The basketball team's probation stemmed from a one-time incident, Christopoulos said.

FHSAA membership specialist J.A. Colasanti said another requirement for provisional schools is to submit to an onsite visit. When FHSAA staff members went to Superior Collegiate for the first of their three visits, only a handful of students were there.

"The dates they submitted for a visit were all on Fridays," Colasanti said. "We showed up. They were there, but there not a lot of students. (Superior Collegiate) said it was an elective day. Unfortunately, it wasn't really the best light to portray their school in."

Christopoulos said the school has students take their electives all on Friday. Some electives, such as physical education, are conducted off campus.
Superior Collegiate has a shared usage agreement with Plato Academy's Clearwater campus. Christopoulos said the school is accredited and is particularly strong in mathematics.

Currently, Superior Collegiate has teams in football, boys and girls basketball and boys soccer. Football has become the cornerstone of its athletic program.

In its debut season last year, Superior Collegiate went 7-4, including a win over playoff-bound Cambridge Christian. The Legion put together an impressive roster that included several major Division I-A prospects, including running back Keyvone Lee, a junior who has already committed to Florida.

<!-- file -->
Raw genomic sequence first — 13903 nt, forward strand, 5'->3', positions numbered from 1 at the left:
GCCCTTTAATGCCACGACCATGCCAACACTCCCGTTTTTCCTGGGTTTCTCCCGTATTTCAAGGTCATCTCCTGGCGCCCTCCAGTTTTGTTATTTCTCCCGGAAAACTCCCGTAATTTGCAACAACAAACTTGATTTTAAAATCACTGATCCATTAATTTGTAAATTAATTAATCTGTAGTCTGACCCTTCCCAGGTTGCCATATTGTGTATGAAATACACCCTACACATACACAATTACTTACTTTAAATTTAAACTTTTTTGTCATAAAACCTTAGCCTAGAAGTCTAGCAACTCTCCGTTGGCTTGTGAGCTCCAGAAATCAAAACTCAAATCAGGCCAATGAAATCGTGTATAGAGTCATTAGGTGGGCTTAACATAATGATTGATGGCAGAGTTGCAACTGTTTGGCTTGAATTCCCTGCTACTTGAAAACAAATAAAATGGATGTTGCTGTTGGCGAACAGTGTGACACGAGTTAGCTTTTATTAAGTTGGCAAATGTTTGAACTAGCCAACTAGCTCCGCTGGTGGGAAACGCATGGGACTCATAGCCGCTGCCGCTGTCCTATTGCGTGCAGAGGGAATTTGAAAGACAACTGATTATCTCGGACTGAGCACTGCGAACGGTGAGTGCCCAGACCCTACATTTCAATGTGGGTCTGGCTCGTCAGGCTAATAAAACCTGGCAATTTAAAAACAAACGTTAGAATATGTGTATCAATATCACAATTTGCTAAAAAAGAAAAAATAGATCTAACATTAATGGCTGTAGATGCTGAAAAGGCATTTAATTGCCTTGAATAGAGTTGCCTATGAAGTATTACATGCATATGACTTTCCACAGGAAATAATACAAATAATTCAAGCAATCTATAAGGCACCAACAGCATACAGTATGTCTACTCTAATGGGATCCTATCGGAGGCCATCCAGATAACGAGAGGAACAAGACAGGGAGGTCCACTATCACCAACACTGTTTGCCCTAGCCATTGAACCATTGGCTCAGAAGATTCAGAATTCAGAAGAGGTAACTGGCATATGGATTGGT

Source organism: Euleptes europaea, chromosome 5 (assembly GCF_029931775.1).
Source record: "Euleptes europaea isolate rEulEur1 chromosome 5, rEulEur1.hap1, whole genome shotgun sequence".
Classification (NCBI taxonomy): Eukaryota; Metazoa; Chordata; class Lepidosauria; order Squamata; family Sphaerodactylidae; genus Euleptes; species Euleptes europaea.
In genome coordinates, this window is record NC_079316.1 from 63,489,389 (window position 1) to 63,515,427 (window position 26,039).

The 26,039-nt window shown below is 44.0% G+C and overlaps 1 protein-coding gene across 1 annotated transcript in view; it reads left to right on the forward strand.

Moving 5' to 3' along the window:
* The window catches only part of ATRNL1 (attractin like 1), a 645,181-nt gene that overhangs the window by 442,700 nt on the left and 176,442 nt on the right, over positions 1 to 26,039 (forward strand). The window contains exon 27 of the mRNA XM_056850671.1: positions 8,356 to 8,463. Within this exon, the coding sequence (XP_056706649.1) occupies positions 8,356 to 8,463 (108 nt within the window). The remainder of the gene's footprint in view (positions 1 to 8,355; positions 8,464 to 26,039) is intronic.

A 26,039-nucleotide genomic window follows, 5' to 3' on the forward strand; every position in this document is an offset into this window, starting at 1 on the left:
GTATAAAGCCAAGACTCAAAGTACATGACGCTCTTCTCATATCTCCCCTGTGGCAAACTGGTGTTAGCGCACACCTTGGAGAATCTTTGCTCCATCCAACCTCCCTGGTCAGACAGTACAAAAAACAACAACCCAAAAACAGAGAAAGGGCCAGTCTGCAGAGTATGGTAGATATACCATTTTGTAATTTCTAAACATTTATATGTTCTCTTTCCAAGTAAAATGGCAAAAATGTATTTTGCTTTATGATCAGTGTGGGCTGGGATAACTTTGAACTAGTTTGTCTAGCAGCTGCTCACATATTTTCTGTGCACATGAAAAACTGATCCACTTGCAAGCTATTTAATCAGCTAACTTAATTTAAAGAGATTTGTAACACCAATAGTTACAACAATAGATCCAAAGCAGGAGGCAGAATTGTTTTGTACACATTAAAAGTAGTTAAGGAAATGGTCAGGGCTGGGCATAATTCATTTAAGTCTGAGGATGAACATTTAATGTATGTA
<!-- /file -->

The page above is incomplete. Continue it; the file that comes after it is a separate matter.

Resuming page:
The number of big-time recruits has increased this offseason. Calvary Christian offensive lineman Ethan White, another Florida commit, transferred in.

That collection of talent irritated public school coaches, particularly in Pinellas County. Last season, Dixie Hollins coach Dale Caparaso said he canceled a game against Superior Collegiate because of alleged recruiting. Caparaso said he had written statements from three parents who said a coach from Superior Collegiate was trying to recruit their sons. The statements were submitted to the FHSAA as part of a formal complaint.

"I will never schedule another game against Superior Collegiate, and if any of their coaches move on to another school I will not schedule them either," Caparaso said. "It just seems like no one over there is held accountable for their actions."

The five area teams that played Superior Collegiate last year — Admiral Farragut, Cambridge Christian, Northside Christian, Pasco and Seffner Christian — have decided not play the school this season.
Superior Collegiate does not have a local team on its upcoming regular-season schedule.

"(Superior Collegiate coach) BJ Hall begged me to play another game this year," Lancers coach Bob Dare said. "It's a tough thing for me to do because I always have trouble scheduling games. But there's no way. I can't compete against what they have, especially at the small-school level.

"They have major guys. They could have competed for a state title, but I guess that won't happen now."